Donna Rouge - Fake - 80sneverend - Lost in translation

Lost in translation

Fake – Donna Rouge

And on the floor the queen in the light
Let all your feeling groove for me
Voglio fare l'amore tutto il giorno,
Tutta la notte, sempre
I don't understand but
I can feel it, too, I can feel it
#Fake #DonnaRouge

We all know how important it is to speak or at least understand foreign languages. And if it is certainly increasingly indispensable in today’s global and interconnected world, already in the 80s there were songs to make us understand how important it was.

Maybe songs in multiple languages: without disturbing the linguistic unicum of Der Kommissar and in general of all of Falco’s repertoire, we can also remember Howard Jones who created a version of Like to Get to Know You Well with the chorus in English, French and German (and the cover in about ten languages), or Blondie, who loved to insert phrases in other languages, as in Call Me, or in French Kissin’ in the U.S.A.

But there is a song that, with a lot of humour, brought the theme of foreign languages to European discos. Imagine yourself flirting with a person you want, and this person gives you the most explicit invitation possible, but unfortunately in a language you don’t know, and therefore you are left in doubt or at a standstill, especially if you are a little shy and inexperienced like we were in the 80s.

This is exactly what happened to the singer of Fake, a Swedish pop/disco band who became famous in the last months of 1983 with their beautiful, very witty and above all very danceable Donna Rouge (the title was already in two languages): the song is in English, but at a certain point the girl in the group addresses him in Italian (not a trivial choice for a Swedish group) and he calmly wastes the moment saying that he doesn’t understand the phrase, but anyway…. But anyway the moment is gone now, my dear Tony!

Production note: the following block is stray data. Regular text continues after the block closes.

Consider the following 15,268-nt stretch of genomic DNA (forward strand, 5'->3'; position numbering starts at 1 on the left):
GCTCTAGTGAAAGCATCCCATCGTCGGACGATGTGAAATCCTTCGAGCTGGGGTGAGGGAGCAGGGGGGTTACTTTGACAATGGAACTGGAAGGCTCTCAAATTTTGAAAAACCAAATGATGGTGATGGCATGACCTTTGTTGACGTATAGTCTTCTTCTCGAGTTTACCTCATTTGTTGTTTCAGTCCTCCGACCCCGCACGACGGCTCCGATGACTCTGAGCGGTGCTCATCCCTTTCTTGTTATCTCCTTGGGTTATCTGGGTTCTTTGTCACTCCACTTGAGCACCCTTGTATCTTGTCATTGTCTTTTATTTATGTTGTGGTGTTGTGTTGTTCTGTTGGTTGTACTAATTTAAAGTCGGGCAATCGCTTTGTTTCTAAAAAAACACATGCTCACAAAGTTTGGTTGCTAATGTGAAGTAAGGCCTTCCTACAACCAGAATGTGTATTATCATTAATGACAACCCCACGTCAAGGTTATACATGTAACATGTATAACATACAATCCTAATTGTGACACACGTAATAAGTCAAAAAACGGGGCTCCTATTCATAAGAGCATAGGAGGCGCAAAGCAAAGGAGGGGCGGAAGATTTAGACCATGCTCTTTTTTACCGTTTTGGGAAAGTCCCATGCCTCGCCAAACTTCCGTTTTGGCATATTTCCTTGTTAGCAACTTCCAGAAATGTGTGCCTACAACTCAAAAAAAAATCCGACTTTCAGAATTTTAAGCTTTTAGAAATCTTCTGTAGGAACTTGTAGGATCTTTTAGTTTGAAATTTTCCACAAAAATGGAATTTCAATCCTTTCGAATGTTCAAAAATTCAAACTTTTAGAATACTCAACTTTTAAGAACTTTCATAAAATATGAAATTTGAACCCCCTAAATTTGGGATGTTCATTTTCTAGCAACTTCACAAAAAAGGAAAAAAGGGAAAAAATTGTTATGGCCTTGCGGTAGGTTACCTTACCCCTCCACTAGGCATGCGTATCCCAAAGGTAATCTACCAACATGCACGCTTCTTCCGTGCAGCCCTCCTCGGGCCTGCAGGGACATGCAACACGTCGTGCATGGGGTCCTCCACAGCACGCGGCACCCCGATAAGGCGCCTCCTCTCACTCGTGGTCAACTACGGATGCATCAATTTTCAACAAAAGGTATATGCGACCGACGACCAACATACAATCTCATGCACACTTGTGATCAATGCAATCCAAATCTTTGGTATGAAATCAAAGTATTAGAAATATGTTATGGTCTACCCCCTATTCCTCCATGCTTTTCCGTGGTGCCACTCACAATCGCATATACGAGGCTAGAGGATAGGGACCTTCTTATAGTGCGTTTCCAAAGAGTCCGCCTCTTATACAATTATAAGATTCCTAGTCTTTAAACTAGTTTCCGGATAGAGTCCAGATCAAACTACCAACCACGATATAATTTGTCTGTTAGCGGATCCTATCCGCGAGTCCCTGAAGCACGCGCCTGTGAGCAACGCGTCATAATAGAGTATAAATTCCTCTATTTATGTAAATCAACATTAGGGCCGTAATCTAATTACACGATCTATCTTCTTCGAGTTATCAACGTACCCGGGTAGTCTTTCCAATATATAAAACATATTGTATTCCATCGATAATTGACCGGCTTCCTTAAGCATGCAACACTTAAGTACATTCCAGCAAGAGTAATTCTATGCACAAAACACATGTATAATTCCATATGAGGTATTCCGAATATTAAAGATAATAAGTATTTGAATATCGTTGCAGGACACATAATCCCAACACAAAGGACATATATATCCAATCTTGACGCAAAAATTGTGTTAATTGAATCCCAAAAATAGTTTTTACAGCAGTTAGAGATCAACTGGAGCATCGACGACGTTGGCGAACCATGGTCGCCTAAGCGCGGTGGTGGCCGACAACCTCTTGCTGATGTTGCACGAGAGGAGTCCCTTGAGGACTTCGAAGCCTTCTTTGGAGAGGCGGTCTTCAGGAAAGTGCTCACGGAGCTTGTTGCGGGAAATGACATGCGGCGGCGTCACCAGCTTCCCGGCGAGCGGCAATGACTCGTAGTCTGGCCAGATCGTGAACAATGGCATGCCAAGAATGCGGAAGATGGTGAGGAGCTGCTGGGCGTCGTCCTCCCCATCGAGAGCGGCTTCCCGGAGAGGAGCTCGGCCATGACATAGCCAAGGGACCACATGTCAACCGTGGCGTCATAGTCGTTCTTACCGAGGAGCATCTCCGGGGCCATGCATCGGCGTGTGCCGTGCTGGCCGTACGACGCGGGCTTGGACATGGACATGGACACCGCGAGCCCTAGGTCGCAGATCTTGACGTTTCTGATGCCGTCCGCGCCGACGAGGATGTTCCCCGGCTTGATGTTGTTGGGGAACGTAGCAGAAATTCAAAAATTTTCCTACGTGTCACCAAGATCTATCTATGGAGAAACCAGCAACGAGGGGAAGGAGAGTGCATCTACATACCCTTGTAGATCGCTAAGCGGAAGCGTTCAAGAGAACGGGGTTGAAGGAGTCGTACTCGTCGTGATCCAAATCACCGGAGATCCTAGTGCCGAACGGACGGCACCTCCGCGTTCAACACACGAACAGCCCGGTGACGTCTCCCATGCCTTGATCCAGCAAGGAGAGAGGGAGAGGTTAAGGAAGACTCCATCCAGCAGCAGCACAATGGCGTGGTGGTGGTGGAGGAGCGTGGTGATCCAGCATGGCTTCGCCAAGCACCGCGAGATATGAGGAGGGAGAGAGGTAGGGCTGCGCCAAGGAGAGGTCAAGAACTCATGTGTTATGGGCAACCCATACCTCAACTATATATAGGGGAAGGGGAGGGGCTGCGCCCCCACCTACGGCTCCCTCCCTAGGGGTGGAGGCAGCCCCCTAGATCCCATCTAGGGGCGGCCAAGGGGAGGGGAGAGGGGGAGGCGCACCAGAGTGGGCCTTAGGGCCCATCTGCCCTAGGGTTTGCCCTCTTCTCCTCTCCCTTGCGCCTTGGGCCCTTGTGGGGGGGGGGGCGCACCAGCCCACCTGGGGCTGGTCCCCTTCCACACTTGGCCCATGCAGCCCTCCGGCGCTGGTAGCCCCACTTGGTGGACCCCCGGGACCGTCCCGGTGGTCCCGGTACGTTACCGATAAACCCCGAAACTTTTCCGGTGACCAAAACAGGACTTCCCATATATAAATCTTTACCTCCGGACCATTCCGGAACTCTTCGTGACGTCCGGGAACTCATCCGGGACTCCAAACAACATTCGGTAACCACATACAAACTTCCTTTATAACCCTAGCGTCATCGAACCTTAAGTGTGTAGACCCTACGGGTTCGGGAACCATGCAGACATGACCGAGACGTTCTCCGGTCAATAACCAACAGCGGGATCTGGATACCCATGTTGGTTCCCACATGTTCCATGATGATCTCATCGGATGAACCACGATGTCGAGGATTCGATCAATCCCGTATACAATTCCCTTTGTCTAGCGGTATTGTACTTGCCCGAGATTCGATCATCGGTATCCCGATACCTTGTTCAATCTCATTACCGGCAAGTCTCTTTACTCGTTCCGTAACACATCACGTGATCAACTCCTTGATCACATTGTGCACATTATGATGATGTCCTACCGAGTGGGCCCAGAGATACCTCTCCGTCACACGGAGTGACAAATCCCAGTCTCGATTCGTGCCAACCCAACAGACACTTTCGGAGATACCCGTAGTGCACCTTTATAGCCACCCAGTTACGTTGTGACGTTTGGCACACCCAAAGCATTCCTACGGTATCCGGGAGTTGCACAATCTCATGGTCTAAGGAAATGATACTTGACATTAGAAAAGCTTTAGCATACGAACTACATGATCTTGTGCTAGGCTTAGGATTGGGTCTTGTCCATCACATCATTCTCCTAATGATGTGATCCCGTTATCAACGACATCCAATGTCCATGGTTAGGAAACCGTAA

Tony Wilhelmsson was the lead singer of Fake, a group formed a few years earlier mainly on the initiative of Erik Strömblad (but in Europe he often forgot the dots of the “o”), who in the video is the one we see furthest to the left playing the keyboards. The group was originally called Size 46, then in the transition to the early 80s there were various changes until the arrival of the singer Tony.

I have always wondered if this song really had a phrase in Italian in its original version, and I discovered something very interesting: in fact the English version with the phrase in Italian was not the first version; in the original one, which can still be found on YouTube, the song was already titled Donna Rouge, it was sung in Swedish, but always with the Italian phrases clearly present! Actually, there was a last sentence in Italian (not completely correct for a native speaker) which was removed in the international version we know.

After the founder and the singer, we must of course mention the lady, who naturally becomes the protagonist with her phrases. Although very young (she was only seventeen), Ulrica Örn was already known in Sweden because she had been the protagonist of a film, G, which told the story of three young people (G was the name of a nightclub they frequented). One of the protagonists is in love with Mia, played by Ulrica (whose real name is written with a k, Anna Ulrika Örn, but for the Swedish public she had already sweetened her name with a c).

Ulrica, who is still famous today and is an established journalist, left Fake in the mid-80s, so in the video of the group’s only other international success, Another Brick from 1985 we no longer see Ulrica’s red hair, but the blonde Lenita Rydberg, a Swedish singer who was engaged to Joey Tempest, the leader of Europe, and who however was never really part of Fake even though she appeared in the video with the founder Erik.

Talking about videos, we must realize that Donna Rouge didn’t even have a real video, but luckily other Dinosaurs like us have passed on the images of music TV shows. And this in fact was perhaps the only limit of Italo-disco and dance in general: the budgets were often so limited that it was more important to be heard in discos rather than to be broadcast on music channels. This does not mean that success, when it came, was any less relevant!

In short, this song made us dance a lot, perhaps it made us smile, but Tony’s face after Ulrica’s phrases must certainly make us think about how important it is to speak or at least understand the right language at the right time!

Fake on Wikipedia

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